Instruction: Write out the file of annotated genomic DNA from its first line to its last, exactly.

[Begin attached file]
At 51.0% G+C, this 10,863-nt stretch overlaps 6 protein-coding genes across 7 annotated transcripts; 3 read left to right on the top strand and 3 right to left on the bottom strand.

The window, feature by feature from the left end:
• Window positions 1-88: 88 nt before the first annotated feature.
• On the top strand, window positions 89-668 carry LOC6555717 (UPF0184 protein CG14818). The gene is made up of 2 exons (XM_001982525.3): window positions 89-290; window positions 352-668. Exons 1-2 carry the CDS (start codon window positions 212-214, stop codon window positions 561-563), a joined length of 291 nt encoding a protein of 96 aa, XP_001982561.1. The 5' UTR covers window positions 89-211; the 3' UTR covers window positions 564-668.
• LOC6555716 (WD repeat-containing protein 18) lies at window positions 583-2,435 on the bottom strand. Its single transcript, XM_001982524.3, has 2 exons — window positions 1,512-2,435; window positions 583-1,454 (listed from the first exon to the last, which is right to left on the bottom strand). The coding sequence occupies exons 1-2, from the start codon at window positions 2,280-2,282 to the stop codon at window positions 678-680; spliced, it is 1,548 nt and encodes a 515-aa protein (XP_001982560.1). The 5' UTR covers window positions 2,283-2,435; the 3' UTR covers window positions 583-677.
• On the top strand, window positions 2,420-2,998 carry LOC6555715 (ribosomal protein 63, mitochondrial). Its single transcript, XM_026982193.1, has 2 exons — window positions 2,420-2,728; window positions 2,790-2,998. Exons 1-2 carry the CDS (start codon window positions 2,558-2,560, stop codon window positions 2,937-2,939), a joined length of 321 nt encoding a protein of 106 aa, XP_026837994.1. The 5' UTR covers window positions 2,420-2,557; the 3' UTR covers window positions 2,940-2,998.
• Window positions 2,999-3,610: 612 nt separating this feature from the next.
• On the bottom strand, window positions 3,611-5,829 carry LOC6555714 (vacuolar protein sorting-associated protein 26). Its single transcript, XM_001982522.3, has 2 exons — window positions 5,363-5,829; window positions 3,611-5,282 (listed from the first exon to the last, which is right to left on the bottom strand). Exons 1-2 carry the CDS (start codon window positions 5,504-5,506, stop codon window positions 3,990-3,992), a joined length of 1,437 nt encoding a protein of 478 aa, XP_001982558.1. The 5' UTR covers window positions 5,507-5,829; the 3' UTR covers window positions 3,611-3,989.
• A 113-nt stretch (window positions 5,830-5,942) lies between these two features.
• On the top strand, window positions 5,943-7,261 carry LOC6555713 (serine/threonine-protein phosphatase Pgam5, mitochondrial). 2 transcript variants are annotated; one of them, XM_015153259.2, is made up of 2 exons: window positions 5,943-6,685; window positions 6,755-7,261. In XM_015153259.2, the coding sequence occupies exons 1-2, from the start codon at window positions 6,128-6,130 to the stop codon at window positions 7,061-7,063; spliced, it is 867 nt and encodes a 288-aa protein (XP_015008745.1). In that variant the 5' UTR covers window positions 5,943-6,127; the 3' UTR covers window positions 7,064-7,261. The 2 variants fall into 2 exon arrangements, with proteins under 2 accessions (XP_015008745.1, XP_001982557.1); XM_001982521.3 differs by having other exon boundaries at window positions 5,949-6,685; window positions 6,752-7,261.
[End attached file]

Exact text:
At 51.0% G+C, this 10,863-nt stretch overlaps 6 protein-coding genes across 7 annotated transcripts; 3 read left to right on the top strand and 3 right to left on the bottom strand.

The window, feature by feature from the left end:
• Window positions 1-88: 88 nt before the first annotated feature.
• On the top strand, window positions 89-668 carry LOC6555717 (UPF0184 protein CG14818). The gene is made up of 2 exons (XM_001982525.3): window positions 89-290; window positions 352-668. Exons 1-2 carry the CDS (start codon window positions 212-214, stop codon window positions 561-563), a joined length of 291 nt encoding a protein of 96 aa, XP_001982561.1. The 5' UTR covers window positions 89-211; the 3' UTR covers window positions 564-668.
• LOC6555716 (WD repeat-containing protein 18) lies at window positions 583-2,435 on the bottom strand. Its single transcript, XM_001982524.3, has 2 exons — window positions 1,512-2,435; window positions 583-1,454 (listed from the first exon to the last, which is right to left on the bottom strand). The coding sequence occupies exons 1-2, from the start codon at window positions 2,280-2,282 to the stop codon at window positions 678-680; spliced, it is 1,548 nt and encodes a 515-aa protein (XP_001982560.1). The 5' UTR covers window positions 2,283-2,435; the 3' UTR covers window positions 583-677.
• On the top strand, window positions 2,420-2,998 carry LOC6555715 (ribosomal protein 63, mitochondrial). Its single transcript, XM_026982193.1, has 2 exons — window positions 2,420-2,728; window positions 2,790-2,998. Exons 1-2 carry the CDS (start codon window positions 2,558-2,560, stop codon window positions 2,937-2,939), a joined length of 321 nt encoding a protein of 106 aa, XP_026837994.1. The 5' UTR covers window positions 2,420-2,557; the 3' UTR covers window positions 2,940-2,998.
• Window positions 2,999-3,610: 612 nt separating this feature from the next.
• On the bottom strand, window positions 3,611-5,829 carry LOC6555714 (vacuolar protein sorting-associated protein 26). Its single transcript, XM_001982522.3, has 2 exons — window positions 5,363-5,829; window positions 3,611-5,282 (listed from the first exon to the last, which is right to left on the bottom strand). Exons 1-2 carry the CDS (start codon window positions 5,504-5,506, stop codon window positions 3,990-3,992), a joined length of 1,437 nt encoding a protein of 478 aa, XP_001982558.1. The 5' UTR covers window positions 5,507-5,829; the 3' UTR covers window positions 3,611-3,989.
• A 113-nt stretch (window positions 5,830-5,942) lies between these two features.
• On the top strand, window positions 5,943-7,261 carry LOC6555713 (serine/threonine-protein phosphatase Pgam5, mitochondrial). 2 transcript variants are annotated; one of them, XM_015153259.2, is made up of 2 exons: window positions 5,943-6,685; window positions 6,755-7,261. In XM_015153259.2, the coding sequence occupies exons 1-2, from the start codon at window positions 6,128-6,130 to the stop codon at window positions 7,061-7,063; spliced, it is 867 nt and encodes a 288-aa protein (XP_015008745.1). In that variant the 5' UTR covers window positions 5,943-6,127; the 3' UTR covers window positions 7,064-7,261. The 2 variants fall into 2 exon arrangements, with proteins under 2 accessions (XP_015008745.1, XP_001982557.1); XM_001982521.3 differs by having other exon boundaries at window positions 5,949-6,685; window positions 6,752-7,261.